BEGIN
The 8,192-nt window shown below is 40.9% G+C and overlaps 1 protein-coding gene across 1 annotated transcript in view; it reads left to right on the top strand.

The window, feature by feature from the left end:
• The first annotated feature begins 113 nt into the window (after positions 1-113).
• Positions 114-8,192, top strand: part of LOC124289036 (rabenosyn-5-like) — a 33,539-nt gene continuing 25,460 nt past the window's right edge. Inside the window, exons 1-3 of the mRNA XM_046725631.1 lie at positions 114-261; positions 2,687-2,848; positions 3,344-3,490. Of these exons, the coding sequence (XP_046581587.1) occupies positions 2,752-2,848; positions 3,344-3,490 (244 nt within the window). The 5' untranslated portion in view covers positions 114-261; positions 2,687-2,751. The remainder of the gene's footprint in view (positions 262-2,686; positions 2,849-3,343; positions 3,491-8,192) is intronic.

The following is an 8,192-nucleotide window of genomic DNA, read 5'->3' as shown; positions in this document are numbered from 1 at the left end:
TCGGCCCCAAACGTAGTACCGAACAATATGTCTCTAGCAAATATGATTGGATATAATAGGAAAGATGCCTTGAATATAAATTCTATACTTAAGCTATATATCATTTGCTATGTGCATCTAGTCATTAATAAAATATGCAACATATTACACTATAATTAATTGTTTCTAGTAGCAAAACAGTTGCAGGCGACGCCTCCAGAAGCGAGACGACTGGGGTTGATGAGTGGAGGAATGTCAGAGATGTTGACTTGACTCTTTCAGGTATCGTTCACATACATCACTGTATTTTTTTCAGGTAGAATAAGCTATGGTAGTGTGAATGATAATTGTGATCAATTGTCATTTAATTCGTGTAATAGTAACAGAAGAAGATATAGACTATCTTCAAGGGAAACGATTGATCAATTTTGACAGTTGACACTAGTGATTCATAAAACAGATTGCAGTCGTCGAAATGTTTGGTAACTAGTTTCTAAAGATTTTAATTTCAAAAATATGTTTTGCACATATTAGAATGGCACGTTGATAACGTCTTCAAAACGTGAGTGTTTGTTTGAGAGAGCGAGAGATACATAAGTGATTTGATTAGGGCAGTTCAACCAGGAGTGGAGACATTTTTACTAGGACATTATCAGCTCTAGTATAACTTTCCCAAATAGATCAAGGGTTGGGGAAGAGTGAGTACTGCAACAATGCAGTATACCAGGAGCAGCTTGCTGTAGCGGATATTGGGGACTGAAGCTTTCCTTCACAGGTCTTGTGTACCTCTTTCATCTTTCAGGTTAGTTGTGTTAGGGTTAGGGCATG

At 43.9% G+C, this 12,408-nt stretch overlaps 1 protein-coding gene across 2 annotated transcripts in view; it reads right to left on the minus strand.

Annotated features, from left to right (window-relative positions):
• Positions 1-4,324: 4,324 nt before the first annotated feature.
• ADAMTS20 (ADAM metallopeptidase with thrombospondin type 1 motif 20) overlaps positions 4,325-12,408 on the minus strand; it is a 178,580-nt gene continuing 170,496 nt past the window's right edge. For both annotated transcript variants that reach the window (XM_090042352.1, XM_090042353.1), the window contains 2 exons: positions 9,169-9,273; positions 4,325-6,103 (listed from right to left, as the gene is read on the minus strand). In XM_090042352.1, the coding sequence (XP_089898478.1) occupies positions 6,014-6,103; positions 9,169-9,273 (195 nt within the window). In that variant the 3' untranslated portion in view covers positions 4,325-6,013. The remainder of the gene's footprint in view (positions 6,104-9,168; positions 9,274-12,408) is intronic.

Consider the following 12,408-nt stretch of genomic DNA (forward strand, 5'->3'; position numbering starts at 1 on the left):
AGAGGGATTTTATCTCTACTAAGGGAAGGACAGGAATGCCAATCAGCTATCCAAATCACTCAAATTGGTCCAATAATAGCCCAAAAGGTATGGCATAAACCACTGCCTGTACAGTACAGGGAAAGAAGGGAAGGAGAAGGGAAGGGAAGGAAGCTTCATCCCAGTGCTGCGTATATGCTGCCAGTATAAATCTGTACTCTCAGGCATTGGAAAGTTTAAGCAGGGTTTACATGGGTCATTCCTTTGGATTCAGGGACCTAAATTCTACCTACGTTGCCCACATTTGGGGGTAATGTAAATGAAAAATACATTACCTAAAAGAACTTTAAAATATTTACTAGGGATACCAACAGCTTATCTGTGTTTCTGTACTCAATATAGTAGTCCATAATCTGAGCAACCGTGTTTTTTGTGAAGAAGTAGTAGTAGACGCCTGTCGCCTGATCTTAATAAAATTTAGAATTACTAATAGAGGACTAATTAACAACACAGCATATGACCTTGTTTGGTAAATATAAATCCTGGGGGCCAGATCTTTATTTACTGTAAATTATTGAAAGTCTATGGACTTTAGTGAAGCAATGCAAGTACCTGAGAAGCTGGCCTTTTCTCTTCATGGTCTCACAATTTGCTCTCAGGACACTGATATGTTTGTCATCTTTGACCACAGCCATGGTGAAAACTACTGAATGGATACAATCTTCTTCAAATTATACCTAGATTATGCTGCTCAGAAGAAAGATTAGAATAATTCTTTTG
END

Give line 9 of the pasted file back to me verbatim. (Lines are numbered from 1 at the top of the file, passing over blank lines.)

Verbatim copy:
• Positions 1-4,324: 4,324 nt before the first annotated feature.